How do you find the antiderivative of \cos^2(x) ?

Marla Payton

Marla Payton

Answered question


How do you find the antiderivative of cos2(x) ?

Answer & Explanation

Samantha Brown

Samantha Brown

Beginner2021-12-27Added 35 answers

The secret to figuring out this integral is to use an identity, in this case, the cosine double-angle identity.
Since cos(2x)=cos2(x)sin2(x). We can rewrite this using the Pythagorean Identity to say that cos(2x)=2cos2(x)1. Solving this for cos2(x) shows us that cos2(x)=cos(2x)+12 
cos2(x) dx =12cos(2x)+1 dx  
Now that we have separated this, we can locate the antiderivative.
=12cos(2x) dx +121 dx  
=142cos(2x) dx +12x 



Beginner2021-12-28Added 48 answers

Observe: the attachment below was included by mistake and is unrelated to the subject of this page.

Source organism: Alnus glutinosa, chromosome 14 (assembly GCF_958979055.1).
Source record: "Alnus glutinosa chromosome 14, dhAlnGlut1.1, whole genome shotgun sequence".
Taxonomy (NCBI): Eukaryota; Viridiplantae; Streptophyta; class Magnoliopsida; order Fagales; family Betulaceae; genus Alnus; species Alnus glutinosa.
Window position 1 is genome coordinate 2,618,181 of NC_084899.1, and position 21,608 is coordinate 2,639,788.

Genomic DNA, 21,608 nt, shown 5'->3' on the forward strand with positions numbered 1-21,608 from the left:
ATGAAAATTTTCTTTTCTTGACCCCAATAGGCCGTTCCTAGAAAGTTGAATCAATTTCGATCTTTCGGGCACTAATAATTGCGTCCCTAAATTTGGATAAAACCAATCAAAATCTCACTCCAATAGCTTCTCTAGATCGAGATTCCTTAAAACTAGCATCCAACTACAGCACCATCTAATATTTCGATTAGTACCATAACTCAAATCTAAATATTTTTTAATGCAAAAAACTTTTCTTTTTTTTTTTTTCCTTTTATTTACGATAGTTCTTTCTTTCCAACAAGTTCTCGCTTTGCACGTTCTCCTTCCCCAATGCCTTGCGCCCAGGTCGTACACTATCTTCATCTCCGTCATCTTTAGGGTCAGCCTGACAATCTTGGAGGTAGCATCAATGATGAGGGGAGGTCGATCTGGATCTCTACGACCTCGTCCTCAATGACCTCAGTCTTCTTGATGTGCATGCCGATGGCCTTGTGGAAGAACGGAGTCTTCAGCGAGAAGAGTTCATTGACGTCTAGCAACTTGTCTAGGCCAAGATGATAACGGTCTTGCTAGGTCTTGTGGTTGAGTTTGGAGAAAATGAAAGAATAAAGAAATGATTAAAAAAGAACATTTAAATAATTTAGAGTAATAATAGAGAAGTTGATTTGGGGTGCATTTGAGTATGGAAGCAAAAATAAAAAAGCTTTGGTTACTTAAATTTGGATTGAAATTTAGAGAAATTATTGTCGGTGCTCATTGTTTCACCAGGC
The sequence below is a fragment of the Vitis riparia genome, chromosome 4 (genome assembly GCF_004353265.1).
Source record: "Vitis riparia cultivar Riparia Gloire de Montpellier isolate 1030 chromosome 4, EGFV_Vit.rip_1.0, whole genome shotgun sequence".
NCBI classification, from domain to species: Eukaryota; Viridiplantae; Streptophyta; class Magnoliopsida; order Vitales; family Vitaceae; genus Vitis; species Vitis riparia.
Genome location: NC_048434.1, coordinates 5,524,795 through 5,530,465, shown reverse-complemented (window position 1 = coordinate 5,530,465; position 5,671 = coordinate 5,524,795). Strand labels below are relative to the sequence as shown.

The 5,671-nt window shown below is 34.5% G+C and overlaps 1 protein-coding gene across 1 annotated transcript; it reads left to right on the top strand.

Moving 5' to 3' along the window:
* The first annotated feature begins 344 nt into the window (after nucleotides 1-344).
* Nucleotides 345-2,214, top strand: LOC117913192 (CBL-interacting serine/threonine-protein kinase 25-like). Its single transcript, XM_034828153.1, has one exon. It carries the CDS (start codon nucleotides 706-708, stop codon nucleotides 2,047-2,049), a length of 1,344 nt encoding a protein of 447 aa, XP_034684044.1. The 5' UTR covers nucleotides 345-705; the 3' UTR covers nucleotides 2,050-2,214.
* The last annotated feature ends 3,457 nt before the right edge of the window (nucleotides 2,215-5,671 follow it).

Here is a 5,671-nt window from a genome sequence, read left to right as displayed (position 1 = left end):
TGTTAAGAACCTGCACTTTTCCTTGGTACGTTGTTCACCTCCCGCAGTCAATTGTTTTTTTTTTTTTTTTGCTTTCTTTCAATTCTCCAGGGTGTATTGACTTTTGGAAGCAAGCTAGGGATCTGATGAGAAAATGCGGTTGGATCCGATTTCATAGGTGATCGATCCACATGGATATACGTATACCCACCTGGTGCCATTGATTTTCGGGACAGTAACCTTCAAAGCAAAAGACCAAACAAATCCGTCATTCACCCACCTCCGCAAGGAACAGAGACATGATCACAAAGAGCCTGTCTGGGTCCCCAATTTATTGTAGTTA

We can't just integrate cos2(x) as it is, so we want to change it into another form, which we can easily do using trig identities.
Recall the double angle formula: cos(2x)=cos2(x)sin2(x). We also know the trig identity sin2(x)+cos2(x)=1, so combining these we get the equation cos(2x)=2cos2(x)1.
Now we can rearrange this to give: cos2(x)=1+cos(2x)2
So we have an equation which gives cos2(x) in a nicer form which we can easily integrate using the reverse chain rule.
This eventually gives us an answer of x2+sin(2x)4+C


Expert2022-01-08Added 777 answers

Th antiderivative is pretty much the same as the integral, except it;s more general,
so I'll do the indefinite integral.
cos2ddxAn identify for cos2x is:cos2x=1+cos(2x)2121+cos(2x)dxSince ddx[sin(2x)]=2(2x) cos(2x)dx=12sin(2x)sin(2x)=2sinxcosxso12sin(2x)=sinxcosx12[x+12sin(2x)]+C=x2+14sin(2x)+C=x2+12sinxcosx+C

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